|Salad Burnet, Lovage and Chives Cut for An Herbal Vinegar|
|Make Sure Your Herbs Are Washed and Dried Very Well|
|Boiled Water Left in Jar for 10 Minutes of Sterilizing|
|Herbs Ready to Go into Jar|
|Plastic Wrap or Waxed Paper Between Lid and Jar|
|Write Herb Combination and Day Made on Lid|
|Place Jar on Shelf Away from Light and Mark on Calendar to Check|
So here is my how to on herbal vinegars. You will need nonreactive utensils (such as wooden spoons, stainless steel spoons, glass measuring cups (for measuring the vinegar), plastic measuring cups (for measuring the herbs or fruit, plastic or stainless measuring spoons for measuring the spices), a canning funnel or a piece of paper folded into a funnel and a regular plastic funnel for narrow necked bottles) and pans (enamel or stainless steel are fine, just not aluminum), jars of every shape and size (I use mainly quart canning jars.), waxed paper or plastic wrap if using metal lids.
There are different methods of making herbal vinegar. Some people heat both additions (herbs, fruits and spices) and vinegar together, some people heat just the vinegar and some people do not heat either. I heat the vinegar when I am making raspberry vinegar and do not heat either when making herbal vinegar. If you would like to speed up the process, you can heat the vinegar just to where you see tiny bubbles (one or two) and then immediately take it off the burner.
I picked my three herbs, salad burnet, lovage and chives. This choice was from my favorite book this time of year, Herbal Treasures by Phyllis Shaudys. I swished them in water and then dried them using a salad spinner and paper toweling. This takes at least 2 or 3 hours for them to dry completely and I change paper towels a couple of times. Once dried, I measured out one cup of each herb and placed them in a bowl.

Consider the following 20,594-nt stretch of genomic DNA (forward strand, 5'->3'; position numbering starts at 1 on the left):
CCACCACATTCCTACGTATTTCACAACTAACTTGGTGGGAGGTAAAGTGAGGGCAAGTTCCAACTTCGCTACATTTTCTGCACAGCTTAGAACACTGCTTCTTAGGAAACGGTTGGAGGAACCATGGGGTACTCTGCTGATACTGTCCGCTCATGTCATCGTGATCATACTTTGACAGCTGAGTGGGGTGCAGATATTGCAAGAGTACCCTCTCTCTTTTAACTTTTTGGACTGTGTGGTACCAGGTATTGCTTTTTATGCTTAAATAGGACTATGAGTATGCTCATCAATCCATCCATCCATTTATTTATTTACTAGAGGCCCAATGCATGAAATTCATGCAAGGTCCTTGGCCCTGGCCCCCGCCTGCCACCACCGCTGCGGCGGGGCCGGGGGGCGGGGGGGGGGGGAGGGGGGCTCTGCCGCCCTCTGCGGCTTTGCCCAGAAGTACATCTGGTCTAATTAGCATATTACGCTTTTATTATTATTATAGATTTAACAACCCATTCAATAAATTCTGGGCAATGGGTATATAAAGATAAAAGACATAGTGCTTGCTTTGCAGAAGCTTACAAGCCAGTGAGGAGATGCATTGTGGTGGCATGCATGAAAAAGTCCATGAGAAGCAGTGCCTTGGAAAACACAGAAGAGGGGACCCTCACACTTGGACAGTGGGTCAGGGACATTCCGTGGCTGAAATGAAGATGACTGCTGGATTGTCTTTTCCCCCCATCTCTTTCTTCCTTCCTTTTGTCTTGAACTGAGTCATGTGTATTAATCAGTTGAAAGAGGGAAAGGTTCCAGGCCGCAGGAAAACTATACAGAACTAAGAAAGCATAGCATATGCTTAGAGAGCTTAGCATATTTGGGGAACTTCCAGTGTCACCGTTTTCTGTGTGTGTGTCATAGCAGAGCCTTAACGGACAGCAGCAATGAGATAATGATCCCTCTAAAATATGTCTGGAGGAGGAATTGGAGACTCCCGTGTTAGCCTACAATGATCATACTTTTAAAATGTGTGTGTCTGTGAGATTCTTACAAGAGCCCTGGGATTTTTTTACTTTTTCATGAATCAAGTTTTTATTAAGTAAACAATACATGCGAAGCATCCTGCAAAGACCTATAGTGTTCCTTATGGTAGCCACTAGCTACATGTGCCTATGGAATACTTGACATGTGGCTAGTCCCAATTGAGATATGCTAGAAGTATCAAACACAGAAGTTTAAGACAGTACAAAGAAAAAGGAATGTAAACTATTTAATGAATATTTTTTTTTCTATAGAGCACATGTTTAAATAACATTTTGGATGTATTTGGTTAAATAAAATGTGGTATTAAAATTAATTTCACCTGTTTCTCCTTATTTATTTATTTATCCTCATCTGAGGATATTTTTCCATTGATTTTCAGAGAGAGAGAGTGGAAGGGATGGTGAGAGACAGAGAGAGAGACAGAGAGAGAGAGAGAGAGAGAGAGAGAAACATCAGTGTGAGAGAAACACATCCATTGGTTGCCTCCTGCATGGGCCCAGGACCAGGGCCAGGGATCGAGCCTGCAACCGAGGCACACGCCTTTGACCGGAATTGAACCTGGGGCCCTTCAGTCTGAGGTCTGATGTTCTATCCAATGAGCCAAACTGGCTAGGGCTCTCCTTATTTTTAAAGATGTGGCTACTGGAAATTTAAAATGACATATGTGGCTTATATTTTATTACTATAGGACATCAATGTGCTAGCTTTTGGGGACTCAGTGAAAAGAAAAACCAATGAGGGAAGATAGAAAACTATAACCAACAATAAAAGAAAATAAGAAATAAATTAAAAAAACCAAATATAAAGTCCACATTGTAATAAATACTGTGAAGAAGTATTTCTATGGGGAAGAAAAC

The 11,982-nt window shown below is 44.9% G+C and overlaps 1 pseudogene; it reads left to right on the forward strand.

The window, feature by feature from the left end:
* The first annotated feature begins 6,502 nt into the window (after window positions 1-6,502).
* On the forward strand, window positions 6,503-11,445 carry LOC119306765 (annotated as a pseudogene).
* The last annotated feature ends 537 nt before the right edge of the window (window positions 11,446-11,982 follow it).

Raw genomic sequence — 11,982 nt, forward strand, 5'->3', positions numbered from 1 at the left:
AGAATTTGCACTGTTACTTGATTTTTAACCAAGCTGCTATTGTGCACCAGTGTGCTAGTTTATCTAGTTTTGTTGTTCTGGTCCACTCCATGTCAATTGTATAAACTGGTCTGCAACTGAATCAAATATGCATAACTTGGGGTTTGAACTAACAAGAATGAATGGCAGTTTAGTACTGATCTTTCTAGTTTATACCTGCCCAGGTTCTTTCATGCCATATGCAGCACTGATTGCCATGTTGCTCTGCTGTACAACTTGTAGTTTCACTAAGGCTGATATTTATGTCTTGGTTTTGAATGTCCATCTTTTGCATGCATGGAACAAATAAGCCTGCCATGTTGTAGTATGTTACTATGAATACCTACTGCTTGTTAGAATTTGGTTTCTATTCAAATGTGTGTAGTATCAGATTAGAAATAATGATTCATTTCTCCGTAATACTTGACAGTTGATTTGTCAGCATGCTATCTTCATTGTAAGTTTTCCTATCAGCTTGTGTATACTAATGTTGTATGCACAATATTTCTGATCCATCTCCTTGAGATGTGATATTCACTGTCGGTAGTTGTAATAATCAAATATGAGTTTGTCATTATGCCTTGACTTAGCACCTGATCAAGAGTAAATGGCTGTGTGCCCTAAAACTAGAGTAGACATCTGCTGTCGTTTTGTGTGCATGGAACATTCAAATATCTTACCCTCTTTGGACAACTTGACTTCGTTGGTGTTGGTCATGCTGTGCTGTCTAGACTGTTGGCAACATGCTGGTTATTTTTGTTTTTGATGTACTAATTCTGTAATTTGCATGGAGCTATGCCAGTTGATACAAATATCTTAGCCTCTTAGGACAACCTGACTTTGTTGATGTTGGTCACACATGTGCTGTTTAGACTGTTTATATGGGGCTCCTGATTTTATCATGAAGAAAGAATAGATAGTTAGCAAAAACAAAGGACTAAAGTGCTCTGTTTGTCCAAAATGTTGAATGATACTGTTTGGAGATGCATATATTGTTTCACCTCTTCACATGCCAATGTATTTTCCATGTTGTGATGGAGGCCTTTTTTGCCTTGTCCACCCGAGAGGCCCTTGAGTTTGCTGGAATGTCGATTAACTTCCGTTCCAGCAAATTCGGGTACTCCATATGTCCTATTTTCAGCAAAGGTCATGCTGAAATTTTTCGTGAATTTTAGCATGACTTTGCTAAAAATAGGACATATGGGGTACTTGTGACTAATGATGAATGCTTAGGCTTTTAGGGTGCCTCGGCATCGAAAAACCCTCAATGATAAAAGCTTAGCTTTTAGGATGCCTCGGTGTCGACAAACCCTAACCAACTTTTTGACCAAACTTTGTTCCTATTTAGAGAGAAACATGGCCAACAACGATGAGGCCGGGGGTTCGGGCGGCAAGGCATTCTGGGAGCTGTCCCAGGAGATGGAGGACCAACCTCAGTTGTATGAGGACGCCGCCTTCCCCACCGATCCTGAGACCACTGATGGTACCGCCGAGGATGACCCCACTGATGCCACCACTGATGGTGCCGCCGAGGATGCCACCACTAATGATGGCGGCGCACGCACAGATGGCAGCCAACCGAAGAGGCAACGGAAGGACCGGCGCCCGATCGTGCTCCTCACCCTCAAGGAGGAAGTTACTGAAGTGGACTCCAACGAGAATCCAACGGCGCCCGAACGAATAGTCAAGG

Then I filled a quart canning jar with boiling water. Set a time for ten minutes and then pour the water out. If you are doing a lot of vinegar, you can put the jars through the dishwasher and then just leave them inside until you have your herbs ready. Some books say you should dry the jars in an oven on low heat. I just dried my jar (since it was only one) with a paper towel. It will be hot!
Using a canning funnel (if you are using a canning jar) or a wooden spoon if you are using an narrow necked bottle, put your herbs, fruit or spice in the jar. You then pour your vinegar into the jar making sure that your additions are covered. They do rise to the top. Just do your best. BTW, a quart canning jar holds 3-1/2 cups of vinegar not 4 cups!
If you are using metal lids, make sure you place plastic wrap or waxed paper between the lid and jar. Also the formula for herbs to vinegar is usually two cups of vinegar to one cup of herbs or four (3-1/2 cups) of vinegar to 2 cups of herbs or in my case 1-1/2 cups of herbs. Just make sure once the lid is on, that you mark what kind of combination it is and what date you made it. Then I mark on my refrigerator calendar when to check it. I usually start checking it in two weeks. If you do not heat your vinegar, it may take an extra week or so to be ready. I place the jars in my basement away from light.
BTW, I would only use white distilled vinegar for cleaning. Here is a Lemon Verbena Glass and Surface Cleaner from a post I did for Mother Earth Living. If you have a basil harvest, sweet basil combines well with apple cider vinegar, lemon basil with white wine vinegar and cinnamon or Thai with rice vinegar. I really did love the lemon herb vinegar recipe I made last year from Herbal Treasures called Phyl's Lemon Herb Vinegar. Another one of my favorite ways to preserve nasturtiums is to make a vinegar. I did a post in 2009 about Nasturtium Peppercorn Vinegar from my herbal sister, Kathleen Gips who has happily retired from owning the Village Herb Shop in Chagrin Falls, OH. One way to preserve tarragon, part of the family of the 2014 Herb of the Year, Artemisia is in vinegar. So here is a post I did in 2012 about my pathetic tarragon harvest and it will give you the simple way of preserving tarragon in vinegar so it can be used through the winter like fresh. Tarragon does not dry well.
A short list of my favorite books with about herbal vinegars or with recipes:
Herbal Vinegar by Maggie Oster, Storey Communications, Inc., 1994
The Complete Vinegar Book by Kathy (Kathleen) Gips, Natural Garden Press, No date
Herbal Treasures by Phyllis Shaudys, Storey Communications, Inc., 1990
So hopefully you can see that it is really simple, but really effective to preserve your herbal harvest in vinegar to enjoy yourself or give as gifts. Hope you are having a great day. Talk to you later.